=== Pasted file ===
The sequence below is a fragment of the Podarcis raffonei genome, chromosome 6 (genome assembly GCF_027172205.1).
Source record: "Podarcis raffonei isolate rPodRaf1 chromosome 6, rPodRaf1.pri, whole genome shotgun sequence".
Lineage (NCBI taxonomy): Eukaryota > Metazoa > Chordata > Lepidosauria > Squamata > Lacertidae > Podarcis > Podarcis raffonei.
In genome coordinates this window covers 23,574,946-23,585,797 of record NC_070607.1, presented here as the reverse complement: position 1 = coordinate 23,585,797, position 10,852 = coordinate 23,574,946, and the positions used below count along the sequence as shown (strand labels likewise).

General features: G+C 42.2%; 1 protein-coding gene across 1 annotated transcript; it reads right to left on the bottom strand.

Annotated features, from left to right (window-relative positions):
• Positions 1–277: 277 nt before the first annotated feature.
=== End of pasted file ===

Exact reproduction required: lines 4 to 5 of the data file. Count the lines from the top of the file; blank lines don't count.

In genome coordinates this window covers 23,574,946-23,585,797 of record NC_070607.1, presented here as the reverse complement: position 1 = coordinate 23,585,797, position 10,852 = coordinate 23,574,946, and the positions used below count along the sequence as shown (strand labels likewise).

General features: G+C 42.2%; 1 protein-coding gene across 1 annotated transcript; it reads right to left on the bottom strand.